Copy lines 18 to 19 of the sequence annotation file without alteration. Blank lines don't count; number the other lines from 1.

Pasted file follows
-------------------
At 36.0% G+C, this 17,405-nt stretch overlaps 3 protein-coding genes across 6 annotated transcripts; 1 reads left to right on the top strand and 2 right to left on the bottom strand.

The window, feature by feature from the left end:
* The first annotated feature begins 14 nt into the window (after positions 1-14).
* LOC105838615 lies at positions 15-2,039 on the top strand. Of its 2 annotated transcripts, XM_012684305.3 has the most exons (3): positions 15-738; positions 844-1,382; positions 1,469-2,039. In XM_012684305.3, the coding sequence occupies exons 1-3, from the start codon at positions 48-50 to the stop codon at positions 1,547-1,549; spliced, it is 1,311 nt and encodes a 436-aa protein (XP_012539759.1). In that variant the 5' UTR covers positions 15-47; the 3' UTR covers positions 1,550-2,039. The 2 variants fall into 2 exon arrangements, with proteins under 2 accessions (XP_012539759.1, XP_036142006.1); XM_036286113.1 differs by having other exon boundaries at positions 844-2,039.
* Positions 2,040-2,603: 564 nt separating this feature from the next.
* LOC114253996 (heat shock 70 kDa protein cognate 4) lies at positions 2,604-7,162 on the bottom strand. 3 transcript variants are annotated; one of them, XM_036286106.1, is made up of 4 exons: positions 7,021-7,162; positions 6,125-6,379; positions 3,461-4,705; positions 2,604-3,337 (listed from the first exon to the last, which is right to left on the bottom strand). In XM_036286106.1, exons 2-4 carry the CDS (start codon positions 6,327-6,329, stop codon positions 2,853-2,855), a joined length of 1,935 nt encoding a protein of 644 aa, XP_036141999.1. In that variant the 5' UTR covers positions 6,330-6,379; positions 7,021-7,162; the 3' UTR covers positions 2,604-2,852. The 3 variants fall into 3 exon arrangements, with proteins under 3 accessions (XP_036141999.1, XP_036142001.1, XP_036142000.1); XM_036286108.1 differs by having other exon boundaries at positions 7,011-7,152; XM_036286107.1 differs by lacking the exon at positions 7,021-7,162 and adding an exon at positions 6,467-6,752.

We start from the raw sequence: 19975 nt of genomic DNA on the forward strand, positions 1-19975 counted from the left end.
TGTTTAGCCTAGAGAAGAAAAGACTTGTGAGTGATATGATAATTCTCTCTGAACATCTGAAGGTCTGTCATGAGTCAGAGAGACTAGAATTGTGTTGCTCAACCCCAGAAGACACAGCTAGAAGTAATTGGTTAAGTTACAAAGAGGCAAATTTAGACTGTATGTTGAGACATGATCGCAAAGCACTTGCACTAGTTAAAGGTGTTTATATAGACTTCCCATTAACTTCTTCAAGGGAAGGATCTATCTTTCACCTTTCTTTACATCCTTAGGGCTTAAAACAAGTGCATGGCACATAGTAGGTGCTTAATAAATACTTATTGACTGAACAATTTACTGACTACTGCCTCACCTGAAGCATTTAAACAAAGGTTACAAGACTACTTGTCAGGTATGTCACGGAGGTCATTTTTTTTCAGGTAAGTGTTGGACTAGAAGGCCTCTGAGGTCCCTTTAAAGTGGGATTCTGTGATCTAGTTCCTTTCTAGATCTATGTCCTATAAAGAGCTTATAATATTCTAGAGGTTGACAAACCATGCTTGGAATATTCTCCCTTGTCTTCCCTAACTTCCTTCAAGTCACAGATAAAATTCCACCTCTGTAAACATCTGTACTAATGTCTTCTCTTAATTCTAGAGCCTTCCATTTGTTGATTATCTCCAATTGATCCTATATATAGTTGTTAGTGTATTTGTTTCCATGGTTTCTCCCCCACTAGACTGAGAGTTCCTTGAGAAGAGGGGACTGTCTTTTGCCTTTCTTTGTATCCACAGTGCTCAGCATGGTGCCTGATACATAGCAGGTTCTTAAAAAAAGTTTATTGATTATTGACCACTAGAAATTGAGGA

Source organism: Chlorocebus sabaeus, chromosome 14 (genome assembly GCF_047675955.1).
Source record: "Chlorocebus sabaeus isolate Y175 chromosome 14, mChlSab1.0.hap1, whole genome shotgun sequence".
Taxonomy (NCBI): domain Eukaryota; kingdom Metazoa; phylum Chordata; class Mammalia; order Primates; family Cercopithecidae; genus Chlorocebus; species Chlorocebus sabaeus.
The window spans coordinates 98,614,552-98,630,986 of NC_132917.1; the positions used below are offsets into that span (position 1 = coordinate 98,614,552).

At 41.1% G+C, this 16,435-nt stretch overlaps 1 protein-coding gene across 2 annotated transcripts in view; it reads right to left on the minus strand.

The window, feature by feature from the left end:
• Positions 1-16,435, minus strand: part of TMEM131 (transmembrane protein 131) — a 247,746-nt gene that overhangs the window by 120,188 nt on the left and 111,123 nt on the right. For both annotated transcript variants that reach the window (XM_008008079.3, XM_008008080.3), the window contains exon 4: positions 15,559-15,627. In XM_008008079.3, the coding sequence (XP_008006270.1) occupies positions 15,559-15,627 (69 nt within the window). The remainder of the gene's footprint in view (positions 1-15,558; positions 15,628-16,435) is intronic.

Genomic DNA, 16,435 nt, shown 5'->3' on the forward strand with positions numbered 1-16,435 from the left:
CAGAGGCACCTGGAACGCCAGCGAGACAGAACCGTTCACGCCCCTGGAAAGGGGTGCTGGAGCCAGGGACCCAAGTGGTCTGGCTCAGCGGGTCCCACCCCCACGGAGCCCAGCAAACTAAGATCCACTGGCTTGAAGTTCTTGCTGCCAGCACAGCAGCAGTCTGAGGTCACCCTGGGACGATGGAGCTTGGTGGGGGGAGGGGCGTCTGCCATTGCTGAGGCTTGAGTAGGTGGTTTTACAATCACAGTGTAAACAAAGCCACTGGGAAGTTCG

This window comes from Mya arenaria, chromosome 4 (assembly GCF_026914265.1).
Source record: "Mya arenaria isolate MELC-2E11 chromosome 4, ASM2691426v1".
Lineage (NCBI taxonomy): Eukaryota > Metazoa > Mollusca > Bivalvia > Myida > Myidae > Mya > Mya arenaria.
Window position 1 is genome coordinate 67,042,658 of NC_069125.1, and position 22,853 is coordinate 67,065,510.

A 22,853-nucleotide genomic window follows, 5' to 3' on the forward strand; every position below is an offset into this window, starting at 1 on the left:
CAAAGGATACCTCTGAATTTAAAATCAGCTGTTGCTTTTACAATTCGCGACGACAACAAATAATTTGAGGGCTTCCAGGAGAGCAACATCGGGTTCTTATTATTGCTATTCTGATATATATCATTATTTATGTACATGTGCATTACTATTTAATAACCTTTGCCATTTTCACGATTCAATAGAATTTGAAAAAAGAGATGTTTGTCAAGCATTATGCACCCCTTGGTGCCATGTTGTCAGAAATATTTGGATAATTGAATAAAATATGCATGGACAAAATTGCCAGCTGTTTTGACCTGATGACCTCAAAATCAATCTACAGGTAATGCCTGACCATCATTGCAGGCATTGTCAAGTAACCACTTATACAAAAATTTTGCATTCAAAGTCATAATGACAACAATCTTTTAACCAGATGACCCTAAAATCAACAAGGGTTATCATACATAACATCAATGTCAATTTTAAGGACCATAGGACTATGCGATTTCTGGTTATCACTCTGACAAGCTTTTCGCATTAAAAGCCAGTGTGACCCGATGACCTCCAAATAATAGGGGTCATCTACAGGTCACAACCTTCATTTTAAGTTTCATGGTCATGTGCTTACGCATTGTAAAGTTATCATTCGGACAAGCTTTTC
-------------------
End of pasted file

This window comes from Mya arenaria, chromosome 4 (assembly GCF_026914265.1).
Source record: "Mya arenaria isolate MELC-2E11 chromosome 4, ASM2691426v1".